Featured Research

from universities, journals, and other organizations

Reducing TV time helps adults burn more calories, study finds

Date:
December 15, 2009
Source:
JAMA and Archives Journals
Summary:
Adults who used an electronic lock-out system to reduce their television time by half did not change their calorie intake but did expend more energy over a three-week period, according to a new study.

Adults who used an electronic lock-out system to reduce their television time by half did not change their calorie intake but did expend more energy over a three-week period, according to a report in the December 14/28 issue of Archives of Internal Medicine, one of the JAMA/Archives journals.

The average adult watches almost five hours of television per day, according to background information in the article. Some efforts to prevent and reduce obesity have focused on modifying diet and physical activity, but newer strategies have involved reducing sedentary behaviors such as TV watching. Not only may reducing TV time allow time for more active endeavors, it may also help alleviate chronic sleep deprivation, potentially linked to obesity.

Jennifer J. Otten, Ph.D., R.D., then of the University of Vermont, Burlington, and now of Stanford University School of Medicine, Palo Alto, Calif., and colleagues conducted a randomized controlled trial of 36 adults who had a body mass index between 25 and 50 and reported watching at least three hours of TV per day. Between January and July 2008, all participants underwent a three-week observation period during which their daily TV time was assessed. A group of 20 individuals was then randomly assigned to receive an electronic device that shut off the TV after they had reached a weekly limit of 50 percent of their previously measured TV viewing time. An additional 16 participants served as a control group.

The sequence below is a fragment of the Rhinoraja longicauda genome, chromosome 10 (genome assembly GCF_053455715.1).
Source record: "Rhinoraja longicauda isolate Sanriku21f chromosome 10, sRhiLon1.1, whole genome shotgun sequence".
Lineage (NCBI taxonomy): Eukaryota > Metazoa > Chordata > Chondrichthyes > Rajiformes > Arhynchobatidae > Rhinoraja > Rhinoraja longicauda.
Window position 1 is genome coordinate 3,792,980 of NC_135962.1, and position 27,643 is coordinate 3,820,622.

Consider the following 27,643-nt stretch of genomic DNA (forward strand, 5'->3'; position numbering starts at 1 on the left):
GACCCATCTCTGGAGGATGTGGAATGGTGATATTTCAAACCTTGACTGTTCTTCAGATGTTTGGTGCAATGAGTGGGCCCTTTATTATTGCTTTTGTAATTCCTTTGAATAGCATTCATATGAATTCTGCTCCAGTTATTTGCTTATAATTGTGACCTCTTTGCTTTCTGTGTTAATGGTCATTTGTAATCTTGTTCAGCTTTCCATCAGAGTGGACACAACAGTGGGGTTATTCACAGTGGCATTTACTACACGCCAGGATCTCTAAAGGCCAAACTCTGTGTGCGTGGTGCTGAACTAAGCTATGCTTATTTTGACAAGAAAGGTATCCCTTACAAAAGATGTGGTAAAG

As assessed by an armband measuring physical activity, those with the lock-out systems burned 119 more calories per day during the three-week period. In comparison, the control group burned 95 fewer calories per day during the intervention than during the observation period. Energy balance -- the comparison of calories consumed to calories burned -- was negative in the intervention group (who consumed 244 calories less than they burned each day) but positive in the control group (who consumed 57 more calories than they burned each day); however, this difference did not reach statistical significance.

"A recent task force report supports small behavior changes as a more sustainable, long-term approach to help address the obesity epidemic," the authors write. "It has been estimated that combined increases in energy expenditure and decreases in energy intake equaling only 100 calories per day could prevent the gradual weight gain observed in most of the population."

Previous research with children has found that screen time reductions reduce calories consumed but do not increase calories burned, producing a similar change in energy balance but through a different mechanism, the authors note. "This suggests that adults may differ from children in how they respond to reductions in sedentary behaviors," they conclude. "To our knowledge, this is the first study to measure the effects of a TV reduction intervention in adults. Reducing TV viewing should be further explored as a method to reduce and prevent obesity in adults."

This project was supported in part by USDA Hatch Act Funds and by grants from the National Institutes of Health.


Story Source: